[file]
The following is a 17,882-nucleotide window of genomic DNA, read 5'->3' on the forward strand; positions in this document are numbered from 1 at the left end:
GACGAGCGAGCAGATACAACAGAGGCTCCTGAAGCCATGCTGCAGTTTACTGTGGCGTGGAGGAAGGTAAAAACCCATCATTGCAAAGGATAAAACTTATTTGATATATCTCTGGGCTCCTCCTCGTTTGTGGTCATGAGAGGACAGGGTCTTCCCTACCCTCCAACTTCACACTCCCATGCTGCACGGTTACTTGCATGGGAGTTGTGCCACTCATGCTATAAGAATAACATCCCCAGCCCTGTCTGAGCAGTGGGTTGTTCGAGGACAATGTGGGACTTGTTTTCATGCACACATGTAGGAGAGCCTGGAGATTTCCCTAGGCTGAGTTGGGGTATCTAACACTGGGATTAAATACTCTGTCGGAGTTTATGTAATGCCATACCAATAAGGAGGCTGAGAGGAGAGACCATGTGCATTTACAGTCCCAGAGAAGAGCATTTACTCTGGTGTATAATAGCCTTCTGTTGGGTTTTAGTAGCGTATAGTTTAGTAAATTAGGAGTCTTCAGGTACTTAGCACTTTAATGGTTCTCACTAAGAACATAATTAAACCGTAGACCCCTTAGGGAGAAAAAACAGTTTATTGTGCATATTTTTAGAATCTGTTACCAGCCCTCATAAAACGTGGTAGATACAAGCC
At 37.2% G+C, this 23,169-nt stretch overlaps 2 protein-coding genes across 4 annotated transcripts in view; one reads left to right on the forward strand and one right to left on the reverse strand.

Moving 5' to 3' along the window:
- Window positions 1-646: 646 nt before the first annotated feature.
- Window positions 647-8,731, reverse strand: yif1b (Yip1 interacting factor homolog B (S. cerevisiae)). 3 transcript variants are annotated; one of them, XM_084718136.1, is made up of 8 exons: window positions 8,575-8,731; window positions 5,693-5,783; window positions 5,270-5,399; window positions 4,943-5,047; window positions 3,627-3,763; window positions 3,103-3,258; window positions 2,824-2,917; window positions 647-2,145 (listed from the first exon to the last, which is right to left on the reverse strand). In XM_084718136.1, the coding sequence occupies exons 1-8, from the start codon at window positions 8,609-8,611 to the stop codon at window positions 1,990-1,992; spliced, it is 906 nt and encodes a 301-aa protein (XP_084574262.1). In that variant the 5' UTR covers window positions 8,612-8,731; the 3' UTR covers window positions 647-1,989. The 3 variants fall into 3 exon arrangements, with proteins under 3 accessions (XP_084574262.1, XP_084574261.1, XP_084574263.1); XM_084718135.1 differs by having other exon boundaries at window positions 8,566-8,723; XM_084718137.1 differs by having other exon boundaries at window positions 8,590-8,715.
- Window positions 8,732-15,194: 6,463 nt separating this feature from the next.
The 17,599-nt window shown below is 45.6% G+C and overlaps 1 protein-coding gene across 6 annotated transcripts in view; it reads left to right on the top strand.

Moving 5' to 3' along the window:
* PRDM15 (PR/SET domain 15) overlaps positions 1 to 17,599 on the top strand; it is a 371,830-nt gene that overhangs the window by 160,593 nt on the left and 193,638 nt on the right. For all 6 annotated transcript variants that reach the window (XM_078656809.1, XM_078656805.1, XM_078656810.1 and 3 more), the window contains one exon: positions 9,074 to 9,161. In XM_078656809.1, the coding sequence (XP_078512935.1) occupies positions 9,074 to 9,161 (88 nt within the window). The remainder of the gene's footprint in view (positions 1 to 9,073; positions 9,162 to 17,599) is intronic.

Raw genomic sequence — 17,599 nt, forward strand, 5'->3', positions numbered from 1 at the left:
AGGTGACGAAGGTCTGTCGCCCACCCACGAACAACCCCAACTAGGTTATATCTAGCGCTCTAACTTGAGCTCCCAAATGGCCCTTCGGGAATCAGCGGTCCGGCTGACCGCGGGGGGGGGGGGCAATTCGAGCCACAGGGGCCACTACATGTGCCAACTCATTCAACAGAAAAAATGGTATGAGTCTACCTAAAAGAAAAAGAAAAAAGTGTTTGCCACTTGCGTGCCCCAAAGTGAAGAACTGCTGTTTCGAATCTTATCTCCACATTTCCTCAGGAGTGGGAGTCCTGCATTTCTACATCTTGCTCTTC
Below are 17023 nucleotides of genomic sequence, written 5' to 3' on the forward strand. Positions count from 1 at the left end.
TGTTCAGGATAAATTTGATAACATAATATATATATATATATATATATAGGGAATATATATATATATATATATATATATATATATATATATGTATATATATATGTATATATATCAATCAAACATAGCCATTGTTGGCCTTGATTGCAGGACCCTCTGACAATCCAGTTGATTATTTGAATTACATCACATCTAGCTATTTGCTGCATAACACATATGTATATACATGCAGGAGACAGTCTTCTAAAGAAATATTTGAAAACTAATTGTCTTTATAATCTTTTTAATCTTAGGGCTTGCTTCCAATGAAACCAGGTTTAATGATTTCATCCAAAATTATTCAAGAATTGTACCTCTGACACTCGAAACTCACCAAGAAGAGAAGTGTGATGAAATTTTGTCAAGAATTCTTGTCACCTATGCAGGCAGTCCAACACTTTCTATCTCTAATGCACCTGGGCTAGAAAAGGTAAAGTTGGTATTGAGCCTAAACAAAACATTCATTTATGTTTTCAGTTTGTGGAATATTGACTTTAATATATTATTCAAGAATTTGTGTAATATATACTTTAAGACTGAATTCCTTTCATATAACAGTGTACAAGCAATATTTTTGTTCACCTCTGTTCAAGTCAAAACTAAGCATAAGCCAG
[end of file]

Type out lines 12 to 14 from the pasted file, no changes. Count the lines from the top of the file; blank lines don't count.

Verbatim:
AGGTGACGAAGGTCTGTCGCCCACCCACGAACAACCCCAACTAGGTTATATCTAGCGCTCTAACTTGAGCTCCCAAATGGCCCTTCGGGAATCAGCGGTCCGGCTGACCGCGGGGGGGGGGGGCAATTCGAGCCACAGGGGCCACTACATGTGCCAACTCATTCAACAGAAAAAATGGTATGAGTCTACCTAAAAGAAAAAGAAAAAAGTGTTTGCCACTTGCGTGCCCCAAAGTGAAGAACTGCTGTTTCGAATCTTATCTCCACATTTCCTCAGGAGTGGGAGTCCTGCATTTCTACATCTTGCTCTTC
Below are 17023 nucleotides of genomic sequence, written 5' to 3' on the forward strand. Positions count from 1 at the left end.
TGTTCAGGATAAATTTGATAACATAATATATATATATATATATATATAGGGAATATATATATATATATATATATATATATATATATATATGTATATATATATGTATATATATCAATCAAACATAGCCATTGTTGGCCTTGATTGCAGGACCCTCTGACAATCCAGTTGATTATTTGAATTACATCACATCTAGCTATTTGCTGCATAACACATATGTATATACATGCAGGAGACAGTCTTCTAAAGAAATATTTGAAAACTAATTGTCTTTATAATCTTTTTAATCTTAGGGCTTGCTTCCAATGAAACCAGGTTTAATGATTTCATCCAAAATTATTCAAGAATTGTACCTCTGACACTCGAAACTCACCAAGAAGAGAAGTGTGATGAAATTTTGTCAAGAATTCTTGTCACCTATGCAGGCAGTCCAACACTTTCTATCTCTAATGCACCTGGGCTAGAAAAGGTAAAGTTGGTATTGAGCCTAAACAAAACATTCATTTATGTTTTCAGTTTGTGGAATATTGACTTTAATATATTATTCAAGAATTTGTGTAATATATACTTTAAGACTGAATTCCTTTCATATAACAGTGTACAAGCAATATTTTTGTTCACCTCTGTTCAAGTCAAAACTAAGCATAAGCCAG